Do the Right Thing: To avoid going to prison, the ex-senator now denied fathering Arthur Brown Bradley. And that’s when Anne Bradley finally drew the line. Unless he publicly acknowledged their son and “did the right thing” by her, Anne Bradley threatened to plead guilty to the adultery charges. Before the trial, however, Brown begged Bradley not to testify against him, she said. He agreed to get a divorce within a year and marry her.

Brown still refused to recognize the child as his, and Bradley made good her threat, entering guilty pleas to two counts of adultery. When his case came up, Brown moved to quash the charges on the grounds that Isabel, as his wife, could not be a witness against him. The court agreed, and the headlines the next day read: “Arthur Brown Goes Scot Free.”

The following month, November 24, 1903, Mrs. Bradley gave birth to another son, Martin Montgomery Brown Bradley. On August 22, 1905, Isabel Cameron Brown died of cancer in Salt Lake City. The night after Isabel’s death, Bradley said, Brown called her and told her to divorce her ex-convict husband, and “we will make this matter right.” But even then, Brown hedged, cautioning Bradley, “We must have more regard for public opinion.” In the fall of 1906, now thirty-three, divorced, with four children and no income, Anne Bradley shed what remained of her pride. “I simply broke down and begged him to marry me.”

Promises, Promises: She now was once more pregnant, but lost the child a few weeks before Brown left for Washington to plead a mining case before the Supreme Court. Bradley had now concluded he would never keep his promises. She had asked for $2,000 to allow her to start a small business in a distant community, away from the notoriety and scandal that had dogged her for years. But Brown refused her the money. He had grown increasingly cool toward her since that day in court, and now dismissed his lover with a one-way train ticket to Los Angeles.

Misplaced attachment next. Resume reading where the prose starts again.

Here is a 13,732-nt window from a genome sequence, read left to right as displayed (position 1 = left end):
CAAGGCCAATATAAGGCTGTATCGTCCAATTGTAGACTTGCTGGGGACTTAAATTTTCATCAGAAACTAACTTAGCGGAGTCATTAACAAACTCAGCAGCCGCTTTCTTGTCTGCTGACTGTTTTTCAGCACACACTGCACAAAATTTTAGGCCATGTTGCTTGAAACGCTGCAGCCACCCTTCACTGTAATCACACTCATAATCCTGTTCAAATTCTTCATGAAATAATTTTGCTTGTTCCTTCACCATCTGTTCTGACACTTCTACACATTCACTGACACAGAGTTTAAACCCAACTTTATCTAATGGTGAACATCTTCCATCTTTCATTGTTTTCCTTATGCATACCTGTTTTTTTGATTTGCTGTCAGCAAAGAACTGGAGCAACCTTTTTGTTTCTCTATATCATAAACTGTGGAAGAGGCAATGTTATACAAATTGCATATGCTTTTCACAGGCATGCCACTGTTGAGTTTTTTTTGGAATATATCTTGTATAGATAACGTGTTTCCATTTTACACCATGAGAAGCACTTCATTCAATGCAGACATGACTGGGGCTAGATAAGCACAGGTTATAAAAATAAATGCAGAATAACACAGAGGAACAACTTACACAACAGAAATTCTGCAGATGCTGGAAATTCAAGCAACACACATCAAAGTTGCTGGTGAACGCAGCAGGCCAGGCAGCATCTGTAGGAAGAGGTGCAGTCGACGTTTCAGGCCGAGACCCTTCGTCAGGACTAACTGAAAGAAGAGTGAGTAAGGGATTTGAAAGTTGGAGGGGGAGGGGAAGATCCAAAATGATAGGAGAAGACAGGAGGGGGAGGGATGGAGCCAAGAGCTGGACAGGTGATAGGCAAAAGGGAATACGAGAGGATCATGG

She exchanged the ticket for one to Washington, followed Brown to the Raleigh Hotel and registered as “Mrs. A. Brown.” In his room she found letters to Brown from Annie Adams Kiskadden, mother of Utah’s famed actress, Maude Adams. The letters indicated Brown and Kiskadden were soon to be married. Later she heard the ex-senator’s footsteps in the corridor and went to his room. There was a brief conversation followed by a gunshot.

The hotel manager found Brown, fully dressed, on the floor in the center of the room. Anne Bradley was standing near the dresser. The manager bent over and asked Brown what was wrong. “She shot me,” he said. A bullet had struck him in the abdomen and lodged in his pelvis. The manager, waiting the arrival of police and an ambulance, glanced around the room and found a .32 caliber revolver on a bureau.

Arthur Brown lingered for six days and died of complications from the shooting. Anne Bradley was taken to jail on murder charges. A medical examination showed she had suffered several miscarriages and three abortions–one allegedly performed a few weeks earlier by Brown himself. She subsequently was hospitalized for a “badly lacerated cervix.” She entered a plea of innocent by reason of temporary insanity and her trial in November 1907 ended after a month, with the jury voting acquittal.

She returned to Salt Lake City and worked at several jobs during the years. She died November 11, 1950, of a heart ailment at the age of seventy-seven. Ex-Senator Brown, the man The Tribune felt was a “good hater,” left a will denying Anne Bradley and denying her two offspring, Arthur Brown Bradley and Martin Montgomery Brown Bradley. “I expressly provide that neither or any of them shall receive anything from my estate.” All of Brown’s worldly goods were left to his daughter Alice and his son Max. The ex-senator was buried in Utah. Kiskadden went to New York City and out of the picture.

Tragedy still stalked the Bradleys. In March 1915, while Anne was on a trip to Nevada, Matthew, her son by Clarence Bradley, died from stab wounds inflicted by Arthur Brown Bradley in a squabble over who would cook and who would wash the dishes. It was a sorry legacy for the first senator from the State of Utah.